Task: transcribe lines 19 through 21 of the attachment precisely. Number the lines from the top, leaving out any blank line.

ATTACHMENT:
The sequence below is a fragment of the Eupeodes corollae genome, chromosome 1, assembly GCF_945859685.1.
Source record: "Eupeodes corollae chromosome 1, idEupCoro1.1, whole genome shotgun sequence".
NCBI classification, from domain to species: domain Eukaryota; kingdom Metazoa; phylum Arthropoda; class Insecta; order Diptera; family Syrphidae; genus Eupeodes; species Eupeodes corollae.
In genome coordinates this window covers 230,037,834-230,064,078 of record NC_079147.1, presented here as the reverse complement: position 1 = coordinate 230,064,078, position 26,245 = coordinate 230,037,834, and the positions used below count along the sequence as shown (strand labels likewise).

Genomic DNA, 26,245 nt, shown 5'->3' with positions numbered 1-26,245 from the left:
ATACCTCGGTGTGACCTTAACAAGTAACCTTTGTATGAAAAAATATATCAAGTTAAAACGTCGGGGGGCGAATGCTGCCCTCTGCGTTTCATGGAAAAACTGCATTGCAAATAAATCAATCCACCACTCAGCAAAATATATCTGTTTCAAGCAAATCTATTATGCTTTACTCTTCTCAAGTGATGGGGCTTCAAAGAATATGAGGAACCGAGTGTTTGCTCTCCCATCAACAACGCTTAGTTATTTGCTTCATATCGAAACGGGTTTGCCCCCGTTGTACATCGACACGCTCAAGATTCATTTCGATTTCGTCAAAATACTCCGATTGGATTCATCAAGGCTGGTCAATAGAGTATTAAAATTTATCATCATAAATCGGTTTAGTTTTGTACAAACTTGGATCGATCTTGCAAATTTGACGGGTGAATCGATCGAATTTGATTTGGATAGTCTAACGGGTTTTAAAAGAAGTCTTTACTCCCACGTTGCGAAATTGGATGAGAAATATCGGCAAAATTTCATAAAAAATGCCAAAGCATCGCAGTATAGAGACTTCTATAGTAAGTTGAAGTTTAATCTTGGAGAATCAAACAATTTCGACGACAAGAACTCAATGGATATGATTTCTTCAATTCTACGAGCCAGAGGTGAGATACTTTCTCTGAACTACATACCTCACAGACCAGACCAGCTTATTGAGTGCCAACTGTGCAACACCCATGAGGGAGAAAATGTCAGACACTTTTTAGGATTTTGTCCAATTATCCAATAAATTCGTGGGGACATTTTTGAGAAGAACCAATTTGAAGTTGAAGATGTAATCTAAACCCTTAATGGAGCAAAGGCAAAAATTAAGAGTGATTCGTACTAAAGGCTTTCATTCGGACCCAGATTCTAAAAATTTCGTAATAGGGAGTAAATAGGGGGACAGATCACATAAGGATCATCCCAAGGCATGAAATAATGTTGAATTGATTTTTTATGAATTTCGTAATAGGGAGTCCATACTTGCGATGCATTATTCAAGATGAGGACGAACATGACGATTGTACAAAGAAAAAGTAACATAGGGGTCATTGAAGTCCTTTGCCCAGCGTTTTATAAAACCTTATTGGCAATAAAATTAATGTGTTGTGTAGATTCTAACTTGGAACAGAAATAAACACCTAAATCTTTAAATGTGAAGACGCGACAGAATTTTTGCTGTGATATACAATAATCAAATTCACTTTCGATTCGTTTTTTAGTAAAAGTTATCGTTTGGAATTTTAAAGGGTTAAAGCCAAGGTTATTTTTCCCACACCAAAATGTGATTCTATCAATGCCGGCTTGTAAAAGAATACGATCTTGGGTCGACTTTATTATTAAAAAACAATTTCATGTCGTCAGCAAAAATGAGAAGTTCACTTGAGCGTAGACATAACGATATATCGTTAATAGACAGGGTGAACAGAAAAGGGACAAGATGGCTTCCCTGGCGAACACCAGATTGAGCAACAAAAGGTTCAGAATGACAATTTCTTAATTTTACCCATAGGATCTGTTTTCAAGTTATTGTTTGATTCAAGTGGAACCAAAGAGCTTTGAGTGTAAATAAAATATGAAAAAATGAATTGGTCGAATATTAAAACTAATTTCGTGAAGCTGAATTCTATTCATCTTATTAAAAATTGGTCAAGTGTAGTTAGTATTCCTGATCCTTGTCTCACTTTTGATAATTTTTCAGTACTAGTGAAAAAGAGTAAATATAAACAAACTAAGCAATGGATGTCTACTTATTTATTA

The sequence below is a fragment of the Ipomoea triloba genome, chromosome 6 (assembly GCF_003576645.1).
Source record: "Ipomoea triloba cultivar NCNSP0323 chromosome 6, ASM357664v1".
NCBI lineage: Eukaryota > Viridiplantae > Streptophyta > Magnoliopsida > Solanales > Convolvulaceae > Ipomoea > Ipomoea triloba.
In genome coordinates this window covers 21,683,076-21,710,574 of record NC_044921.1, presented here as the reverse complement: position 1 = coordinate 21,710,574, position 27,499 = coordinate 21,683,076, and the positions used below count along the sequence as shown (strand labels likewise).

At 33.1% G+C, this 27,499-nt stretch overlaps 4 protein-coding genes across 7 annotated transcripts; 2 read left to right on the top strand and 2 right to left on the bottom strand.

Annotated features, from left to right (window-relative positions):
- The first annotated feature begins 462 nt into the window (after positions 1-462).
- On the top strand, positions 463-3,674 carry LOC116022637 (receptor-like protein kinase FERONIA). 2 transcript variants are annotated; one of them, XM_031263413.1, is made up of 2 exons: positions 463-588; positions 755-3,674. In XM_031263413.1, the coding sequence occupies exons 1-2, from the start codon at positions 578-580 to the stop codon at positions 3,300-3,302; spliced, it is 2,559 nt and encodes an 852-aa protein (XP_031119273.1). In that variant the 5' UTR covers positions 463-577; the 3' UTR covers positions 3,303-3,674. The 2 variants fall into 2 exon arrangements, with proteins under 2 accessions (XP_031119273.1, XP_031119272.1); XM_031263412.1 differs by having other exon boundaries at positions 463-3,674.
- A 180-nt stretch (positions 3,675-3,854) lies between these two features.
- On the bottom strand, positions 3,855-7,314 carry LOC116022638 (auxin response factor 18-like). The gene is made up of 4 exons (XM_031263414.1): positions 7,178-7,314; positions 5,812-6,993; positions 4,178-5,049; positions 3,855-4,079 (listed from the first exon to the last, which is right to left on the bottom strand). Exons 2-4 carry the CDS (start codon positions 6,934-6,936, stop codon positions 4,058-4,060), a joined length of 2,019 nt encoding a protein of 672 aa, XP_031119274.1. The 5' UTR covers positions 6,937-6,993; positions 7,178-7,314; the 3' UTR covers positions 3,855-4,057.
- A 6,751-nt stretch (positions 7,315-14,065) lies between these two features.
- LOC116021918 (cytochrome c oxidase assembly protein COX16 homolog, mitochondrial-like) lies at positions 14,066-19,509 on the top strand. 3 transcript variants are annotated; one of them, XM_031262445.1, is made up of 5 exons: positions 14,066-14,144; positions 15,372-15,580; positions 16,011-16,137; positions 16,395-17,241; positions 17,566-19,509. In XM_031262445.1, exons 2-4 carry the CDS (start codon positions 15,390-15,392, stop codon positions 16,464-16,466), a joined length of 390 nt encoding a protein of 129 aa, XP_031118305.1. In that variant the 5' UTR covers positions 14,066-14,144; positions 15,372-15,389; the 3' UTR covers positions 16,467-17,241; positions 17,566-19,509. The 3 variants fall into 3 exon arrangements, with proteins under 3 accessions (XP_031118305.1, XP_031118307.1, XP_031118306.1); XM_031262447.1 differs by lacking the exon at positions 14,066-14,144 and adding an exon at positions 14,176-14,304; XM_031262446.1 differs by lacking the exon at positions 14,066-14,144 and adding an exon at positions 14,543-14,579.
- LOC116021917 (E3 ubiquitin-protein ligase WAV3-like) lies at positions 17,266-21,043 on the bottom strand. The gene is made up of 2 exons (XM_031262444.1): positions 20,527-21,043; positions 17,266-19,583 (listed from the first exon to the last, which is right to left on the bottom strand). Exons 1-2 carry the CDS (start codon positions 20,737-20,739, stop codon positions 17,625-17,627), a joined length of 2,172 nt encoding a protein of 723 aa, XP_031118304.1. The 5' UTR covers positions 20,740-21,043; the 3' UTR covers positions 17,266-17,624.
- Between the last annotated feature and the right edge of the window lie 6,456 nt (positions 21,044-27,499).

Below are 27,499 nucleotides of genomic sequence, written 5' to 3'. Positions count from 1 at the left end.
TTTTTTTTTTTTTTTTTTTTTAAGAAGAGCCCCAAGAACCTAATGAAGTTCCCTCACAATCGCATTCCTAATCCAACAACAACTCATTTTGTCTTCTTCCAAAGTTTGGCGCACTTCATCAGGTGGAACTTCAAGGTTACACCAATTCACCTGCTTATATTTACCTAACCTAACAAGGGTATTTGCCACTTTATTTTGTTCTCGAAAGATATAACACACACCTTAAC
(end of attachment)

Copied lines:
- LOC116021917 (E3 ubiquitin-protein ligase WAV3-like) lies at positions 17,266-21,043 on the bottom strand. The gene is made up of 2 exons (XM_031262444.1): positions 20,527-21,043; positions 17,266-19,583 (listed from the first exon to the last, which is right to left on the bottom strand). Exons 1-2 carry the CDS (start codon positions 20,737-20,739, stop codon positions 17,625-17,627), a joined length of 2,172 nt encoding a protein of 723 aa, XP_031118304.1. The 5' UTR covers positions 20,740-21,043; the 3' UTR covers positions 17,266-17,624.
- Between the last annotated feature and the right edge of the window lie 6,456 nt (positions 21,044-27,499).

Below are 27,499 nucleotides of genomic sequence, written 5' to 3'. Positions count from 1 at the left end.